This is my computer inventory, the essentials I can’t blog and work without. It’s your turn.
Your blog exercise today is to go through your computer software and web app inventory and make a list of the most critical programs you need to keep blogging and working, whatever your work is.
As you search for this information, print or save as PDF, TEXT, or DOC files or scan emails or paper receipts to a single folder as your emergency backup data. Save this information with a copy of every downloaded installation file and store the folder in the cloud and on a portable or backup hard drive or DVD, ready for you if you need to reboot your entire system from scratch.
Create a word processing document with the inventory list of your software and hardware that includes the following:
- Name of the program and company
- Link to the download
- Usernames and passwords for accounts for that program or support
- Serial numbers, registration, and access keys
- Links to support services or docs
- Where you purchased it (online, in store, etc.) and date
- Notes for installation, setup, and usage.
It’s important to record notes about the installation of the programs. As much as I adore NoteTab Pro, it’s painful to remember how to restore all the custom auto-corrections, functions, scripts, and toolbar buttons I’ve created over the years. Leaving a note to myself on how to do that saved me hunting for an hour or more on the web to find the answer.
Don’t forget computer drivers, the system files, installation files, and drivers for your printer, monitors, and all peripherals. Add those to the list and but backup copies of their files in your backup emergency folder. You can always download new updates, but if there aren’t updates, and they don’t offer the files any more, you will still have the originals or recent versions on file.
Backup all your photos and videos from desktop, laptop, and portable and mobile devices to portable hard drives and the cloud. In addition to your writing, these are precious and often irreplaceable. Protect them.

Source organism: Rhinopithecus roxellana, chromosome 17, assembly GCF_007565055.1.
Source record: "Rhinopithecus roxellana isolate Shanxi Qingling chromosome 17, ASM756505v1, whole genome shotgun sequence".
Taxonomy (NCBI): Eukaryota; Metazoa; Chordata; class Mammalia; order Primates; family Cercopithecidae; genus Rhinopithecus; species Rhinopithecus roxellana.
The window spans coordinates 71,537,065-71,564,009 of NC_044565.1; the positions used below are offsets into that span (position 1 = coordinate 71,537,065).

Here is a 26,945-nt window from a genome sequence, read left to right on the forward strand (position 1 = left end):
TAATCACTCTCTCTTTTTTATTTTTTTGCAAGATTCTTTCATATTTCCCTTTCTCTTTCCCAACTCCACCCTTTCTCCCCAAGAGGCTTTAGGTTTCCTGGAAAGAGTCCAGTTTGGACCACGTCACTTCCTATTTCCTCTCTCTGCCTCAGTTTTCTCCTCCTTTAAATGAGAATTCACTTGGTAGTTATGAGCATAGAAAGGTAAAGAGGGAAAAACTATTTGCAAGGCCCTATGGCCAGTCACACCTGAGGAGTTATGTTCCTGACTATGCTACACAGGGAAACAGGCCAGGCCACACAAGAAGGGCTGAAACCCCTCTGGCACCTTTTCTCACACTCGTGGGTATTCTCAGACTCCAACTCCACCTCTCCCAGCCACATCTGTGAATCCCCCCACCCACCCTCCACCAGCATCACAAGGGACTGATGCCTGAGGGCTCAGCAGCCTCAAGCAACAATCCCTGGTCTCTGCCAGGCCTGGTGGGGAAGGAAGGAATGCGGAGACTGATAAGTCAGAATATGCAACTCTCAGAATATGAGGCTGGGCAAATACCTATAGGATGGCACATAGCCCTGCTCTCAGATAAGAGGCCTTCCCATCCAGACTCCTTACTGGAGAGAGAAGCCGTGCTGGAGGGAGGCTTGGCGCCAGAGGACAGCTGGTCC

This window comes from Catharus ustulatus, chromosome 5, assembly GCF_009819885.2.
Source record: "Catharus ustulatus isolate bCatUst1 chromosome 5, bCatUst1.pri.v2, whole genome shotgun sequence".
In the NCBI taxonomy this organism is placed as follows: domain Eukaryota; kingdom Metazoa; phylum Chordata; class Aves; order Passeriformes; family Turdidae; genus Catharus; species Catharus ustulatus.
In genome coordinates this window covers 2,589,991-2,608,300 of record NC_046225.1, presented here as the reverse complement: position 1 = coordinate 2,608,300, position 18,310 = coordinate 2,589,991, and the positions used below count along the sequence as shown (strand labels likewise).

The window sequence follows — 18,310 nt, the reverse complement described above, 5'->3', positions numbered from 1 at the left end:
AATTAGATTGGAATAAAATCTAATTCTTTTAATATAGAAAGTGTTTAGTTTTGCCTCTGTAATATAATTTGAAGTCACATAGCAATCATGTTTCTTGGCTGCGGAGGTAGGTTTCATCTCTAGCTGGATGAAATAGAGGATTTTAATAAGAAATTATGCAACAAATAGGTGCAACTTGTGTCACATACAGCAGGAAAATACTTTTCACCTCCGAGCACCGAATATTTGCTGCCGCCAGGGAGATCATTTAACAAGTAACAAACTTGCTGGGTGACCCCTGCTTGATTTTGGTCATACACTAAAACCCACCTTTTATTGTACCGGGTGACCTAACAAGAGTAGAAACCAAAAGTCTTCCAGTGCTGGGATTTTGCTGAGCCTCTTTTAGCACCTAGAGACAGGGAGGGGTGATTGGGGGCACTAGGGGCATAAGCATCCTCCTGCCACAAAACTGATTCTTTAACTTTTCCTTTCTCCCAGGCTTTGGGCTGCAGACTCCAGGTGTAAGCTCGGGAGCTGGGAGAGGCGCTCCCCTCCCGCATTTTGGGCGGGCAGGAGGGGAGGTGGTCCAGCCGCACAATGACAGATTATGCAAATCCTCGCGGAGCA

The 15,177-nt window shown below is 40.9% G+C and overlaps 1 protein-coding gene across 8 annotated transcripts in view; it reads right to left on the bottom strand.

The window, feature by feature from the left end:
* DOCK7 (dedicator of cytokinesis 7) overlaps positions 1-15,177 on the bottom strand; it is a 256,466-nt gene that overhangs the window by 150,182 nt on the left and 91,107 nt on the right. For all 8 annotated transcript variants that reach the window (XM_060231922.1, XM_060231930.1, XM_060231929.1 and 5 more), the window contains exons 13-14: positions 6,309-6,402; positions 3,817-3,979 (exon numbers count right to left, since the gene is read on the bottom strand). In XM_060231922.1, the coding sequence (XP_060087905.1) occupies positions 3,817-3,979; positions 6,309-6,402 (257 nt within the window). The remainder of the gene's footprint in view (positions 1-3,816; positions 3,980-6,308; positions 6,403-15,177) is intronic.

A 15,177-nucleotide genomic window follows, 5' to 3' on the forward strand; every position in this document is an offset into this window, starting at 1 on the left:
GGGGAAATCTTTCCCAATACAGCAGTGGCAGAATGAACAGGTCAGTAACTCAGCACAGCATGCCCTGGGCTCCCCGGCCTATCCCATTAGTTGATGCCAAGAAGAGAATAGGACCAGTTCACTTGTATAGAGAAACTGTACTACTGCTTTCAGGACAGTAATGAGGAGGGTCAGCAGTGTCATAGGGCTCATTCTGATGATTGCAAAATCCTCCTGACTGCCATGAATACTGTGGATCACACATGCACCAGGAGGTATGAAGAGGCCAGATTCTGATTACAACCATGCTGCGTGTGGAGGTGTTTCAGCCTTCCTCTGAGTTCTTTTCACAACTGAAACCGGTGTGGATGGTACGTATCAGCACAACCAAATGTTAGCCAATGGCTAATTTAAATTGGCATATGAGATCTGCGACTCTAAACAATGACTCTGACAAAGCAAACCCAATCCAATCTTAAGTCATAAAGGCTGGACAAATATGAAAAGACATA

Check your backup system, be it to the cloud or a dedicated backup drive system. I recommend more than one system in place. I should have checked. That was my mistake. I assumed my backup system was working and it wasn’t, for a variety of dumb reasons. I won’t be so dumb in the future (she says now).
I put off paying attention to this until it was too late. Don’t be as dumb as I was.
One last task in this blog exercise.
Research Good Local Computer Repair and Tech Companies
Don’t trust just your friends and Yelp to find good local computer tech folks. Call them up and ask what they do. Check their references. Add their contact information to your inventory list. Add a minimum of two companies.
My regular computer tech guy, Evan of Right Now PC in Hillsboro, Oregon, was adorable. He was completely backed up and held my hand on the phone saying, “Lorelle, you can fix this in your sleep.” The problem was that I wasn’t sleeping and it wasn’t working. A friend finally took pity on me and connected me with Nate and Tim of Tekology in Beaverton. They will be the first to tell you that I could not have done this in my sleep. It was a mess, and they put an extraordinary time in to remodeling my computer to get it back to fighting form. Awesome is too kind a word to describe how hard they worked on this thing.
I wasted weeks not having a backup to my regular tech person, so make sure you have a minimum of two companies lined up to rescue you if your computer goes bad. Don’t wait either. I knew I didn’t have time to fix it, but I thought I could fix it. My husband told me wisely, your time is better spent elsewhere and not under the desk tangled up in wires. I should have listened earlier.
Check your backup system. Get a minimum of two companies to fix your computer system if you need. And make an inventory now of all the programs you cannot live without, and save that information in a safe place. Now.
Share this information with your readers, focusing on the software and hardware you need to keep blogging about your topic. Include a hat tip link back to this post to create a trackback, or leave a properly formed link in the comments so participants can check out your emergency inventory, the tools you can’t blog without.